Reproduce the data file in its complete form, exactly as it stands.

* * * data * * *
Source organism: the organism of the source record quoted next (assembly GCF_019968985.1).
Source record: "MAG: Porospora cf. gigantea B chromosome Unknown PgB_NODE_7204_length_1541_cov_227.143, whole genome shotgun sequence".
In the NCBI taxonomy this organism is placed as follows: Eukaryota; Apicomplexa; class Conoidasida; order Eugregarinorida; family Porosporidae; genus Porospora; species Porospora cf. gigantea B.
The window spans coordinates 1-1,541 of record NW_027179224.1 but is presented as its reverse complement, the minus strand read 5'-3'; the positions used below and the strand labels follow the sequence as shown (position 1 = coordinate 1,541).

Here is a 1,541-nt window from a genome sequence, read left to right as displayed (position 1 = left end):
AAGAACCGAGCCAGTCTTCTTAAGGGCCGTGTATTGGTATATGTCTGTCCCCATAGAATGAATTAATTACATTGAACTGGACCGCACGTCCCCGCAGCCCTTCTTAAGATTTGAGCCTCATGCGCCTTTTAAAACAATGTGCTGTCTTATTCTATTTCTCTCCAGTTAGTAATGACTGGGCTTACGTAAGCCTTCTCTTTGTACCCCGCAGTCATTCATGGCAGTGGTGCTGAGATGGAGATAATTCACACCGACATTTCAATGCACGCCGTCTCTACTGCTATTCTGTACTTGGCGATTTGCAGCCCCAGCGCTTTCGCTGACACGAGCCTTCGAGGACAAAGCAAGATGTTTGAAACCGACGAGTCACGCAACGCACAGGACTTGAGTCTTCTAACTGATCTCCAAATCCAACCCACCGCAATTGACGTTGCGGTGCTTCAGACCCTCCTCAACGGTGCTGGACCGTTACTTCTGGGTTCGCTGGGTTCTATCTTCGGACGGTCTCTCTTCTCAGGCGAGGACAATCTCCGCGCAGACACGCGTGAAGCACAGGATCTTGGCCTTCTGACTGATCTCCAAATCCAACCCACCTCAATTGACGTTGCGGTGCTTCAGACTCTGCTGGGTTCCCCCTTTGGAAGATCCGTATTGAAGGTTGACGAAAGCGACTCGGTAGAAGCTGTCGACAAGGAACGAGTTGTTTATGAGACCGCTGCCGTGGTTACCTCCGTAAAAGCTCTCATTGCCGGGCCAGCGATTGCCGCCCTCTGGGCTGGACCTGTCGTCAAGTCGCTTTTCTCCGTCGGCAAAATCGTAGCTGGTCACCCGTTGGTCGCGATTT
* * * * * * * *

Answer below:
Source organism: the organism of the source record quoted next (assembly GCF_019968985.1).
Source record: "MAG: Porospora cf. gigantea B chromosome Unknown PgB_NODE_7204_length_1541_cov_227.143, whole genome shotgun sequence".
In the NCBI taxonomy this organism is placed as follows: Eukaryota; Apicomplexa; class Conoidasida; order Eugregarinorida; family Porosporidae; genus Porospora; species Porospora cf. gigantea B.
The window spans coordinates 1-1,541 of record NW_027179224.1 but is presented as its reverse complement, the minus strand read 5'-3'; the positions used below and the strand labels follow the sequence as shown (position 1 = coordinate 1,541).

Here is a 1,541-nt window from a genome sequence, read left to right as displayed (position 1 = left end):
AAGAACCGAGCCAGTCTTCTTAAGGGCCGTGTATTGGTATATGTCTGTCCCCATAGAATGAATTAATTACATTGAACTGGACCGCACGTCCCCGCAGCCCTTCTTAAGATTTGAGCCTCATGCGCCTTTTAAAACAATGTGCTGTCTTATTCTATTTCTCTCCAGTTAGTAATGACTGGGCTTACGTAAGCCTTCTCTTTGTACCCCGCAGTCATTCATGGCAGTGGTGCTGAGATGGAGATAATTCACACCGACATTTCAATGCACGCCGTCTCTACTGCTATTCTGTACTTGGCGATTTGCAGCCCCAGCGCTTTCGCTGACACGAGCCTTCGAGGACAAAGCAAGATGTTTGAAACCGACGAGTCACGCAACGCACAGGACTTGAGTCTTCTAACTGATCTCCAAATCCAACCCACCGCAATTGACGTTGCGGTGCTTCAGACCCTCCTCAACGGTGCTGGACCGTTACTTCTGGGTTCGCTGGGTTCTATCTTCGGACGGTCTCTCTTCTCAGGCGAGGACAATCTCCGCGCAGACACGCGTGAAGCACAGGATCTTGGCCTTCTGACTGATCTCCAAATCCAACCCACCTCAATTGACGTTGCGGTGCTTCAGACTCTGCTGGGTTCCCCCTTTGGAAGATCCGTATTGAAGGTTGACGAAAGCGACTCGGTAGAAGCTGTCGACAAGGAACGAGTTGTTTATGAGACCGCTGCCGTGGTTACCTCCGTAAAAGCTCTCATTGCCGGGCCAGCGATTGCCGCCCTCTGGGCTGGACCTGTCGTCAAGTCGCTTTTCTCCGTCGGCAAAATCGTAGCTGGTCACCCGTTGGTCGCGATTT